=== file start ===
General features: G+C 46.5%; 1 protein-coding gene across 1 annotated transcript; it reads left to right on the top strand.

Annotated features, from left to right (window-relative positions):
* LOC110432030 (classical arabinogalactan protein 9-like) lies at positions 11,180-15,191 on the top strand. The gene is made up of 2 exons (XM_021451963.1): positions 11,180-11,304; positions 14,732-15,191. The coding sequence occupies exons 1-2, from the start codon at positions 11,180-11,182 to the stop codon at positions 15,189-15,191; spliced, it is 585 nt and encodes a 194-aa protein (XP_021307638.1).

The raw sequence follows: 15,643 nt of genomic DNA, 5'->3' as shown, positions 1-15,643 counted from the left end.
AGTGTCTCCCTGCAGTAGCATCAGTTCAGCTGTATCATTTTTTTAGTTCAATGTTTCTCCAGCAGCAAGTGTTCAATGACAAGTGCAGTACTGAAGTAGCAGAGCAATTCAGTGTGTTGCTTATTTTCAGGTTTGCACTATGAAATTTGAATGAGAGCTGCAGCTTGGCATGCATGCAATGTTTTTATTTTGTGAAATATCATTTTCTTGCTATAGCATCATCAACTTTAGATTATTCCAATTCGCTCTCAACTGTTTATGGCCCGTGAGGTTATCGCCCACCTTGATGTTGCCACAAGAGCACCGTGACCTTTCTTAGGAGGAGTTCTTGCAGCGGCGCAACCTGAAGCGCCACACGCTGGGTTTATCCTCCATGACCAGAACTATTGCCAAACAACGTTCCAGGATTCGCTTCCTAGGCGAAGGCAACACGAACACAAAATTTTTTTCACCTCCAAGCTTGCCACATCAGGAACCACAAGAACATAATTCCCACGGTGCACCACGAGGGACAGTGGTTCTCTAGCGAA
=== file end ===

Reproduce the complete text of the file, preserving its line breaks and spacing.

General features: G+C 46.5%; 1 protein-coding gene across 1 annotated transcript; it reads left to right on the top strand.

Annotated features, from left to right (window-relative positions):
* LOC110432030 (classical arabinogalactan protein 9-like) lies at positions 11,180-15,191 on the top strand. The gene is made up of 2 exons (XM_021451963.1): positions 11,180-11,304; positions 14,732-15,191. The coding sequence occupies exons 1-2, from the start codon at positions 11,180-11,182 to the stop codon at positions 15,189-15,191; spliced, it is 585 nt and encodes a 194-aa protein (XP_021307638.1).

The raw sequence follows: 15,643 nt of genomic DNA, 5'->3' as shown, positions 1-15,643 counted from the left end.
AGTGTCTCCCTGCAGTAGCATCAGTTCAGCTGTATCATTTTTTTAGTTCAATGTTTCTCCAGCAGCAAGTGTTCAATGACAAGTGCAGTACTGAAGTAGCAGAGCAATTCAGTGTGTTGCTTATTTTCAGGTTTGCACTATGAAATTTGAATGAGAGCTGCAGCTTGGCATGCATGCAATGTTTTTATTTTGTGAAATATCATTTTCTTGCTATAGCATCATCAACTTTAGATTATTCCAATTCGCTCTCAACTGTTTATGGCCCGTGAGGTTATCGCCCACCTTGATGTTGCCACAAGAGCACCGTGACCTTTCTTAGGAGGAGTTCTTGCAGCGGCGCAACCTGAAGCGCCACACGCTGGGTTTATCCTCCATGACCAGAACTATTGCCAAACAACGTTCCAGGATTCGCTTCCTAGGCGAAGGCAACACGAACACAAAATTTTTTTCACCTCCAAGCTTGCCACATCAGGAACCACAAGAACATAATTCCCACGGTGCACCACGAGGGACAGTGGTTCTCTAGCGAA